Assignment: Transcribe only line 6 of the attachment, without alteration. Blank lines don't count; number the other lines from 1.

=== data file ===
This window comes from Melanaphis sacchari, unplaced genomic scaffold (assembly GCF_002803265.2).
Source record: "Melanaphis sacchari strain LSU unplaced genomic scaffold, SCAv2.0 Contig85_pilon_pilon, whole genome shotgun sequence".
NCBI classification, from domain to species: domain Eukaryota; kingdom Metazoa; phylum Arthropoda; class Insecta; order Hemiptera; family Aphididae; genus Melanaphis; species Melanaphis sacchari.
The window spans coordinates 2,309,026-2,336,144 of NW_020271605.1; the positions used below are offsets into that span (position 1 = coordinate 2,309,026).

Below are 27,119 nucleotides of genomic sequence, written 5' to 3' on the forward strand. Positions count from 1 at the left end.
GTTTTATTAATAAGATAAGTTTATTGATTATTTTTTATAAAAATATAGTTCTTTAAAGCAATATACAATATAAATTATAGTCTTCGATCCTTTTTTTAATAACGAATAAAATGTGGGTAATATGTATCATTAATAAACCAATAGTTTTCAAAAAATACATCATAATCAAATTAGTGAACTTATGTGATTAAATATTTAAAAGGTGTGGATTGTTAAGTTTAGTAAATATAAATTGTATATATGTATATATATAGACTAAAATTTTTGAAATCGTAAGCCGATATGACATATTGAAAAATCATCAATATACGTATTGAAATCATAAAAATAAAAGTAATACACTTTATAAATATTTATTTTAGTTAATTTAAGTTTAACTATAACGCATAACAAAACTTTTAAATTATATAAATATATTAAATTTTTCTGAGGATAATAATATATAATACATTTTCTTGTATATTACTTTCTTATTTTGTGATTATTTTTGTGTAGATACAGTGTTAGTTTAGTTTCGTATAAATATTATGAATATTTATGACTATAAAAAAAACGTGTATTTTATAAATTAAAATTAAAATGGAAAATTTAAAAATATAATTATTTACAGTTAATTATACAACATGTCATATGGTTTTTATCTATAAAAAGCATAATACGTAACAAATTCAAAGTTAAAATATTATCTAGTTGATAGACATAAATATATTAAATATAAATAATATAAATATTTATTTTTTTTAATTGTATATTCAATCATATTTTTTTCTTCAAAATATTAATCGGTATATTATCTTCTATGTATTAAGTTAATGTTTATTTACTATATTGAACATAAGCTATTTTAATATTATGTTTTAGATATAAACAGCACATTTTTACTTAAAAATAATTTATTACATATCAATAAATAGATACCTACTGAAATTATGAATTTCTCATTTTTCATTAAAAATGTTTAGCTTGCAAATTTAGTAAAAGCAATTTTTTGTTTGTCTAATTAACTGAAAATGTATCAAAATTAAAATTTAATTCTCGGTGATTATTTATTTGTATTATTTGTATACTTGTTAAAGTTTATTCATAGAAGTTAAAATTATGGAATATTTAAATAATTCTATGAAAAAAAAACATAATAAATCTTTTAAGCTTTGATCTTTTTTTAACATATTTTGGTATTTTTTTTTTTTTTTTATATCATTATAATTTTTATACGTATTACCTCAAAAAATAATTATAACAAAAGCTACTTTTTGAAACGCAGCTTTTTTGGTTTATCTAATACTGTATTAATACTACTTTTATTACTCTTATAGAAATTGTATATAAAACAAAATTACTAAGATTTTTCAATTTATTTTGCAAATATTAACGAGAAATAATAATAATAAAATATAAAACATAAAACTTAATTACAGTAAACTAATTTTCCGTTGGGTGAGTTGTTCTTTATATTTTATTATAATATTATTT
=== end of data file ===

GTTTTATTAATAAGATAAGTTTATTGATTATTTTTTATAAAAATATAGTTCTTTAAAGCAATATACAATATAAATTATAGTCTTCGATCCTTTTTTTAATAACGAATAAAATGTGGGTAATATGTATCATTAATAAACCAATAGTTTTCAAAAAATACATCATAATCAAATTAGTGAACTTATGTGATTAAATATTTAAAAGGTGTGGATTGTTAAGTTTAGTAAATATAAATTGTATATATGTATATATATAGACTAAAATTTTTGAAATCGTAAGCCGATATGACATATTGAAAAATCATCAATATACGTATTGAAATCATAAAAATAAAAGTAATACACTTTATAAATATTTATTTTAGTTAATTTAAGTTTAACTATAACGCATAACAAAACTTTTAAATTATATAAATATATTAAATTTTTCTGAGGATAATAATATATAATACATTTTCTTGTATATTACTTTCTTATTTTGTGATTATTTTTGTGTAGATACAGTGTTAGTTTAGTTTCGTATAAATATTATGAATATTTATGACTATAAAAAAAACGTGTATTTTATAAATTAAAATTAAAATGGAAAATTTAAAAATATAATTATTTACAGTTAATTATACAACATGTCATATGGTTTTTATCTATAAAAAGCATAATACGTAACAAATTCAAAGTTAAAATATTATCTAGTTGATAGACATAAATATATTAAATATAAATAATATAAATATTTATTTTTTTTAATTGTATATTCAATCATATTTTTTTCTTCAAAATATTAATCGGTATATTATCTTCTATGTATTAAGTTAATGTTTATTTACTATATTGAACATAAGCTATTTTAATATTATGTTTTAGATATAAACAGCACATTTTTACTTAAAAATAATTTATTACATATCAATAAATAGATACCTACTGAAATTATGAATTTCTCATTTTTCATTAAAAATGTTTAGCTTGCAAATTTAGTAAAAGCAATTTTTTGTTTGTCTAATTAACTGAAAATGTATCAAAATTAAAATTTAATTCTCGGTGATTATTTATTTGTATTATTTGTATACTTGTTAAAGTTTATTCATAGAAGTTAAAATTATGGAATATTTAAATAATTCTATGAAAAAAAAACATAATAAATCTTTTAAGCTTTGATCTTTTTTTAACATATTTTGGTATTTTTTTTTTTTTTTTATATCATTATAATTTTTATACGTATTACCTCAAAAAATAATTATAACAAAAGCTACTTTTTGAAACGCAGCTTTTTTGGTTTATCTAATACTGTATTAATACTACTTTTATTACTCTTATAGAAATTGTATATAAAACAAAATTACTAAGATTTTTCAATTTATTTTGCAAATATTAACGAGAAATAATAATAATAAAATATAAAACATAAAACTTAATTACAGTAAACTAATTTTCCGTTGGGTGAGTTGTTCTTTATATTTTATTATAATATTATTT